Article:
Statement of Purpose: The enteric nervous system (ENS) has the largest population of neurons in the peripheral nervous system, but it is not well understood and is less investigated than the central nervous system. Most of the information on the function and electrophysiology of the ENS was collected ex vivo, either on pathological samples or in cell cultures. Major problems when attaching neural electrodes to the gut, e.g. the small intestine, are that the tissue is of soft muscle, the geometry and its surface topology are complex, and it is constantly moving. Thus, conventional stiff electrodes and nerve cuffs cannot conform to the gut surface and are susceptible to motion artifacts since they will be moving relative to the bowel. Here, we demonstrate that the problems caused by conventional, stiff electrodes can be solved with the use of a thin-film electrode array fabricated on a self-softening polymeric substrate material. The hypothesis is that the polymer is capable of softening and changing its shape, so that the device can adapt to the shape and surface topology of its surroundings. It will wrap tightly around the gut, securing the electrodes in place to enable continuous periodic in vivo recordings of neurons from the myenteric and submucosal plexus within the small intestine. © 2019 Omnipress - All rights reserved.
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    Environmental Dynamic Mechanical Analysis to Predict the Softening Behavior of Neural Implants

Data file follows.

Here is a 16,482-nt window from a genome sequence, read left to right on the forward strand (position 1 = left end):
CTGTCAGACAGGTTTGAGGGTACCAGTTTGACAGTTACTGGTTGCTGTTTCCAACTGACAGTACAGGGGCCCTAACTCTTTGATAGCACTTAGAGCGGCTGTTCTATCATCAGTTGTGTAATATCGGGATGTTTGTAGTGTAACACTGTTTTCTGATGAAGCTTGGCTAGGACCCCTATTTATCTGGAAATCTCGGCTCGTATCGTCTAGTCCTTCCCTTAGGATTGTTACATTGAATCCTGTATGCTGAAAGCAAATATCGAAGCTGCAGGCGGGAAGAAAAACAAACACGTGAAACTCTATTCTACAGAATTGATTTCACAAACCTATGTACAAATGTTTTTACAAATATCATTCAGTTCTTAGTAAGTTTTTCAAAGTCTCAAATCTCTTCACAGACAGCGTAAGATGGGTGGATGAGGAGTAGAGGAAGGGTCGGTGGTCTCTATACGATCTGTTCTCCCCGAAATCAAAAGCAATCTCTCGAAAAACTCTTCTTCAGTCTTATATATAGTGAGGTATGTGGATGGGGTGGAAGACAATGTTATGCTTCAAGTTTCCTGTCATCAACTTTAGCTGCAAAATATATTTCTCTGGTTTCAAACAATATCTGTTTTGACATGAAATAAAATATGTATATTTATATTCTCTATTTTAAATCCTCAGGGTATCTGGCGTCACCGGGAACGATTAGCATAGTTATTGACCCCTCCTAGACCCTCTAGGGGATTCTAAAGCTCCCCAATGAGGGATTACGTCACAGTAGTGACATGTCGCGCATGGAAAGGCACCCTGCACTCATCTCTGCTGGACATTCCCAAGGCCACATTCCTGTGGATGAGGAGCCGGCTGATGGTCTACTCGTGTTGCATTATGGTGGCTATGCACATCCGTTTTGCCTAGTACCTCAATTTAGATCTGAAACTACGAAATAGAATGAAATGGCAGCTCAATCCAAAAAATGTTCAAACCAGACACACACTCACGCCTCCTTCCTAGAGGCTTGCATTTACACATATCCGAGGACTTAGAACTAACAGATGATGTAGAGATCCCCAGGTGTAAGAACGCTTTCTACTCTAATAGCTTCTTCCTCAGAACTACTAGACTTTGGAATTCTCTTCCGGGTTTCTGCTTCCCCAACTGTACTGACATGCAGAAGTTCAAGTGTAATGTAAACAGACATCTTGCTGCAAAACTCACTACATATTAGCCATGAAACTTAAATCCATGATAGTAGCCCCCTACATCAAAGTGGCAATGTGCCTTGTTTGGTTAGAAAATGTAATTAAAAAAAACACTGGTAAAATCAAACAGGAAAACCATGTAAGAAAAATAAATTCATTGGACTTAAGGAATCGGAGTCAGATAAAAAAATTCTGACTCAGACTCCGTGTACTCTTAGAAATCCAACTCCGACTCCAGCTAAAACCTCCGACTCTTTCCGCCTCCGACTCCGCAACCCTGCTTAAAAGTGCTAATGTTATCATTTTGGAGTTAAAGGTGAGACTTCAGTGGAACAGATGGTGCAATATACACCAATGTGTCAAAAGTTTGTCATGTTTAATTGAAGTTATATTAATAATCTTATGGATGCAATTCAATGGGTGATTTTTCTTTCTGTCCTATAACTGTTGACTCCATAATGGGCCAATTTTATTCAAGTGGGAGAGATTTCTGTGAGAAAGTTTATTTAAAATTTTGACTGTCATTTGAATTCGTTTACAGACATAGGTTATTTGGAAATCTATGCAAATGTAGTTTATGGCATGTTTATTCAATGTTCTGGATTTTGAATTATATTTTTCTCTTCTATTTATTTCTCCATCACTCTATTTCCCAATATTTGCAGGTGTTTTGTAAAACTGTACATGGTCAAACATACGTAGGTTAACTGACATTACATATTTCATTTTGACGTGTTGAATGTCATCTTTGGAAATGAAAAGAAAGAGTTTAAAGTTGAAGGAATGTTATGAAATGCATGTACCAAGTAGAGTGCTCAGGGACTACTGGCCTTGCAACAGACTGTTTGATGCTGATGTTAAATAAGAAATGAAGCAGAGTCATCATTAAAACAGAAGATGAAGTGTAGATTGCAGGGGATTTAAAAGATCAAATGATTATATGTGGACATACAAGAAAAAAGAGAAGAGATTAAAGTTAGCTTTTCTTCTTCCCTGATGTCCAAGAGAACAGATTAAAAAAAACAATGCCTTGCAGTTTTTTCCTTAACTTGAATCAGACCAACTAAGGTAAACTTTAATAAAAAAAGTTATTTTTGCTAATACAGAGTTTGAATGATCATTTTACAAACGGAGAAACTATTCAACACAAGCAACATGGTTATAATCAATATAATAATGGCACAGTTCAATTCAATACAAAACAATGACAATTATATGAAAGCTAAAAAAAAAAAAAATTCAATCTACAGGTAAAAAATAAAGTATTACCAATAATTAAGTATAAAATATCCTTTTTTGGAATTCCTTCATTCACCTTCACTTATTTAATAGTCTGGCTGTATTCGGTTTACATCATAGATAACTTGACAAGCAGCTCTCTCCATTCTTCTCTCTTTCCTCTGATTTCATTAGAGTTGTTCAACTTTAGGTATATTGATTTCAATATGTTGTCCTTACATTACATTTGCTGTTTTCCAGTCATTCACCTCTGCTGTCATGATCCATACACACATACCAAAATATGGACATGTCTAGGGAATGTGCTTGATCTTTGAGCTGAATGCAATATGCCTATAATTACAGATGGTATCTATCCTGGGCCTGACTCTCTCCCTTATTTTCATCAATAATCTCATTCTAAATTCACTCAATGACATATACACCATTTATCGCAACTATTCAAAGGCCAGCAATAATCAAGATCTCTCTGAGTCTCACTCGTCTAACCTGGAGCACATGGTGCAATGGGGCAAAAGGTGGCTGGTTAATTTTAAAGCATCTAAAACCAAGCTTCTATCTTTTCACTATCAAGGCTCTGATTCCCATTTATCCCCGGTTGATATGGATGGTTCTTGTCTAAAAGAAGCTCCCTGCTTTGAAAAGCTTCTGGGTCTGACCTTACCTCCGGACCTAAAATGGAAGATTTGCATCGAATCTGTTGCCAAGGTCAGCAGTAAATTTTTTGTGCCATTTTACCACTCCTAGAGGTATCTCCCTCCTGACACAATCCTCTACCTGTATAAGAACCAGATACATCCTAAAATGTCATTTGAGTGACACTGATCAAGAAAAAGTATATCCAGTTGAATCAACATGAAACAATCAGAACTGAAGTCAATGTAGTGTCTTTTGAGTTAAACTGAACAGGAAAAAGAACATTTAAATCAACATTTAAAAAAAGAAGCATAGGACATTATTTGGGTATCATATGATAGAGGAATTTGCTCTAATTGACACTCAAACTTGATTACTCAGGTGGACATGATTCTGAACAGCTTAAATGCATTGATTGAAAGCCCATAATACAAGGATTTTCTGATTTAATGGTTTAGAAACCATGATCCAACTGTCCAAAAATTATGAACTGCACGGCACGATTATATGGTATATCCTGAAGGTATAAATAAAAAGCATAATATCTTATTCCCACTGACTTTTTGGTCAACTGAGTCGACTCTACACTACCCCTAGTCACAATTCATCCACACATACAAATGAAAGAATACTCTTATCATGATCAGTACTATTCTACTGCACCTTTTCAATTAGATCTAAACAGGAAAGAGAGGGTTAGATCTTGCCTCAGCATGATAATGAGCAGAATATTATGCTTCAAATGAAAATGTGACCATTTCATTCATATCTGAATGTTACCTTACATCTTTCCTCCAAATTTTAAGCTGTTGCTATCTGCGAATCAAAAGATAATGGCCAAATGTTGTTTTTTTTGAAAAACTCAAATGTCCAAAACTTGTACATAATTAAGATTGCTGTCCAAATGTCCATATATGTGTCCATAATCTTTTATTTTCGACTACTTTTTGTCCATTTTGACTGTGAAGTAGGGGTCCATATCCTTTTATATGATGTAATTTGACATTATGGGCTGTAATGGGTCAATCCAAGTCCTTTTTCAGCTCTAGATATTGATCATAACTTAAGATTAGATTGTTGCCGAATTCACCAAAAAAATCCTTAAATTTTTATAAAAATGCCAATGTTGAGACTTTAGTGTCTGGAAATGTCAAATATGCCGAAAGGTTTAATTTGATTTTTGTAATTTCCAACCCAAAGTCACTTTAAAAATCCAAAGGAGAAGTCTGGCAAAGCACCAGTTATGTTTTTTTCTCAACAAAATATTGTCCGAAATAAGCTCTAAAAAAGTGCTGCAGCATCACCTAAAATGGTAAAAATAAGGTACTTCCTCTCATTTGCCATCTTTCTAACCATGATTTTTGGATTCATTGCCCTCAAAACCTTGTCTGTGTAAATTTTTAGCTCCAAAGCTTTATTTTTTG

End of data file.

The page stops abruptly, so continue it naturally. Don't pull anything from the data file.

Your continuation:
(NLM (Medline)) Hosseini, Seyed Mahmoud; Voit, Walter E.; Ecker, Melanie; Hosseini, Seyed Mahmoud; Voit, Walter E.; Ecker, Melanie
    When using dynamically softening substrates for neural implants, it is important to have a reliable in vitro method to characterize the softening behavior of these materials. In the past, it has not been possible to satisfactorily measure the softening of thin films under conditions mimicking body environment without substantial effort. This publication presents a new and simple method that allows dynamic mechanical analysis (DMA) of polymers in solutions, such as phosphate buffered saline (PBS), at relevant temperatures. The use of environmental DMA allows measurement of the softening effects of polymers due to plasticization in various media and temperatures, which therefore allows a prediction of the materials behavior under in vivo conditions.
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    Solution-Processed Oxide Thin Film Transistors on Shape Memory Polymer Enabled by Photochemical Self-Patterning